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Thick Veneer from France...and other places #6: Gold in the Garden

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Blog entry by shipwright posted 04-15-2017 01:02 AM 5744 reads 2 times favorited 25 comments Add to Favorites Watch
« Part 5: Ever Seen $500 Worth of Cow Bones? Part 6 of Thick Veneer from France...and other places series no next part

For the past few months I have been tracking down members of the Barberry family (Berberidaceae) for its amazing yellow wood. One member (Berberis vulgaris I think) was the material used for the yellow flowers in classic French marquetry.
Anyway, last fall I was able to get a few small pieces of Agarita (Mahonia trifoliolata) from LJ Jerry (nubsnstubs) in Tucson and I used it in the marquetry I did over the winter. It was an amazing colour and just to top it off, it was luminescent under black light.

The problem was that I was only able to get a small bit and wanted to find a better supply so I searched the internet and found one hardwood supplier that could supply me with some “sticks”. I bought them. They will be just fine dispite the fact that they are small. It is a shrub after all.

The next development in the journey was the discovery that Oregon Grape, a common landscaping shrub and native to my home area was in fact a member of the same genus as Agarita. ...... and we have Tall Oregon Grape in our garden! The first day home I had a look at what we had and found it to be bigger than the pieces I had bought. The next day I cut a stick to look at it. Needless to say, I’m very happy with the results of my search.

This is one of two Tall Oregon Grape (Mahonia aquifolia) plants that we have. They are both over six feet.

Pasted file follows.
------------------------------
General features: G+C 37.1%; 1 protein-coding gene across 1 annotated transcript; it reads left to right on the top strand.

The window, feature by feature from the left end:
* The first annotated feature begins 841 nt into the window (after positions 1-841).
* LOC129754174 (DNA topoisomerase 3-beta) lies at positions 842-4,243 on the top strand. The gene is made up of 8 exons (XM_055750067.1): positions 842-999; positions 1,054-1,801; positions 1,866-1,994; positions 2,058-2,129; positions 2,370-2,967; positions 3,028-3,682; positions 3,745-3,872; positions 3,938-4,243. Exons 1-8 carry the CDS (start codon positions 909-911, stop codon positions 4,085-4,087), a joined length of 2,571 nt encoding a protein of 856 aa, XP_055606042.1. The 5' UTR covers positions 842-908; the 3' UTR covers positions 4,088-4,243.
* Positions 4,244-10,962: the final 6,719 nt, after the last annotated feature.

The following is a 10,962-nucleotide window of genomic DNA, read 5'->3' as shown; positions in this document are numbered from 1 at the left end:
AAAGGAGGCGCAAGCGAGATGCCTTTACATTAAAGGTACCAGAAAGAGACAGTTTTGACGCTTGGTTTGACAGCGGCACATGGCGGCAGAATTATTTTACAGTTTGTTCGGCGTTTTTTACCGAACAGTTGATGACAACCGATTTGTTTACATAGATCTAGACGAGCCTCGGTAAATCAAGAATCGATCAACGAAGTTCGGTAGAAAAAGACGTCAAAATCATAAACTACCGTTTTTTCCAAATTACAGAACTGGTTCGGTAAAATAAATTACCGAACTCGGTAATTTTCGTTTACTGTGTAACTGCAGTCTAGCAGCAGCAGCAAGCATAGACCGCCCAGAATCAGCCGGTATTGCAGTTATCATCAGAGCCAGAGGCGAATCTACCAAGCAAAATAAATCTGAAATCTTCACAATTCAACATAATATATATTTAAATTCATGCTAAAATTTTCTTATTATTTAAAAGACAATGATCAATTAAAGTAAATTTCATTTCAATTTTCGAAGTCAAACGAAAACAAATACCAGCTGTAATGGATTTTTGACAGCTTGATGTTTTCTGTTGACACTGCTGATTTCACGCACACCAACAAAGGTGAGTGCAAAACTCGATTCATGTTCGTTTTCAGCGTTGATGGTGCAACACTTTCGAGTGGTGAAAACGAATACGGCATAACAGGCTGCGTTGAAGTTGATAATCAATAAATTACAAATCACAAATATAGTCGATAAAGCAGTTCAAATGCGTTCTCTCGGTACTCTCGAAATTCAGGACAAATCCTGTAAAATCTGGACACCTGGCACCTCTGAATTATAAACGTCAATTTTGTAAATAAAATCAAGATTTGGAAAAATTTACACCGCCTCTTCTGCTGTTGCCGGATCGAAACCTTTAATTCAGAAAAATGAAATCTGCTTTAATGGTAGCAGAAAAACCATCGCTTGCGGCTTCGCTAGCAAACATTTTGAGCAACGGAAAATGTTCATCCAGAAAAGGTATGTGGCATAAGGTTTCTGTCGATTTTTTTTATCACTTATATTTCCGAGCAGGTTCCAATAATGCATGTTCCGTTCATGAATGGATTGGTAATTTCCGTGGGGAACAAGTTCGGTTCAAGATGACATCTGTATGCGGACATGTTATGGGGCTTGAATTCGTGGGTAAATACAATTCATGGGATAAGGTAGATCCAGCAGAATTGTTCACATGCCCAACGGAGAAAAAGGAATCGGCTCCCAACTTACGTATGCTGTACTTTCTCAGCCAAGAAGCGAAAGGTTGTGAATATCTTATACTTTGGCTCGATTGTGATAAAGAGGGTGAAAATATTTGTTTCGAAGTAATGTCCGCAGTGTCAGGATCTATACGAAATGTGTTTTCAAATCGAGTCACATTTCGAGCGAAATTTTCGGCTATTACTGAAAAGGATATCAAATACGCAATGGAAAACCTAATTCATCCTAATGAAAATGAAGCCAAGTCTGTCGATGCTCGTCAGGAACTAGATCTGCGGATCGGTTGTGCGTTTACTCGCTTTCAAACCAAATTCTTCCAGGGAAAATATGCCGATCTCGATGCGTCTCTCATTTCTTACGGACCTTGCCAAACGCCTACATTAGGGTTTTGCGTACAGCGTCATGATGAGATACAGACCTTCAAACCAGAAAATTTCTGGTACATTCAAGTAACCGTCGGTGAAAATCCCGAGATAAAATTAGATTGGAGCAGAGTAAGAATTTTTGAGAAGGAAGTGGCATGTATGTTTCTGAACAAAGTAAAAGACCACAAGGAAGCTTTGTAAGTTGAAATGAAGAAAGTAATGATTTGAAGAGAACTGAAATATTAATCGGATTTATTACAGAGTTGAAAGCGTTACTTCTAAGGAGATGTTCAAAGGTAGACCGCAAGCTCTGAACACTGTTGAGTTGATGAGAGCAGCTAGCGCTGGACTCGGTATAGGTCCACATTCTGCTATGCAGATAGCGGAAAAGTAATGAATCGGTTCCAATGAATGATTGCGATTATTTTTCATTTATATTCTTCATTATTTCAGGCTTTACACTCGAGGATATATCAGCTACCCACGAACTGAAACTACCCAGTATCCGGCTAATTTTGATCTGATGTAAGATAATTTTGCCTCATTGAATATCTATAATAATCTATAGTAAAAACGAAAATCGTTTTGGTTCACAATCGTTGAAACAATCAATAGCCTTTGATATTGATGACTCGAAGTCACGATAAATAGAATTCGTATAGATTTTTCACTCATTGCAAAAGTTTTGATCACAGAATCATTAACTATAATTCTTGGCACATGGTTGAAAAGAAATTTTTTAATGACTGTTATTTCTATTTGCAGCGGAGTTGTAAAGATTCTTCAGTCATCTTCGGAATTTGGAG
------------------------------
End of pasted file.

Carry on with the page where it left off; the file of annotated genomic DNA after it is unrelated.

This is the 1/16” veneer sawn from one six inch section. It will edge glue very nicely into pieces big enough for marquetry packets.

Gold in the Garden!

Thanks for looking in,

Paul

-- Paul M ..............If God wanted us to have fiberglass boats he would have given us fibreglass trees. http://thecanadianschooloffrenchmarquetry.com/



25 comments so far

View gbear's profile

gbear

507 posts in 3915 days


#1 posted 04-15-2017 01:45 AM

Nice find Paul…it’s amazing what we have in our own yards!

-- gbear, Carmichael, CA

View tinnman65's profile

tinnman65

1347 posts in 3230 days


#2 posted 04-15-2017 01:50 AM

Nice find Paul, Do you stack the little pieces to dry before you glue them up? I’m guessing you treat it just as you did the veneer that sat in liquid dyes for several days.

-- Paul--- Creativity is allowing yourself to make mistakes. Art is knowing which ones to keep. — Scott Adams

View Joe Lyddon's profile

Joe Lyddon

9976 posts in 3868 days


#3 posted 04-15-2017 02:45 AM

Very good Paul!

By the looks of it, you sell some of your forest and make a nice little sum… maybe enough to pay for the other veneer lumber you bought… :) Is it sold by the Ounce? :)

Yep, you struck Gold!

Good for you!

Sure is a pretty Yellow!

-- Have Fun! Joe Lyddon - Alta Loma, CA USA - Home: http://www.WoodworkStuff.net ... My Small Gallery: http://www.ncwoodworker.net/pp/showgallery.php?ppuser=1389&cat=500"

View Jim Jakosh's profile

Jim Jakosh

19622 posts in 2922 days


#4 posted 04-15-2017 03:32 AM

Hi Paul. I had some of that yellow shrub but when I turned it, it cracked a lot. I don’t know if it is the same bush, but it sure looks like it. it looks like you veneer ti staying crack free!!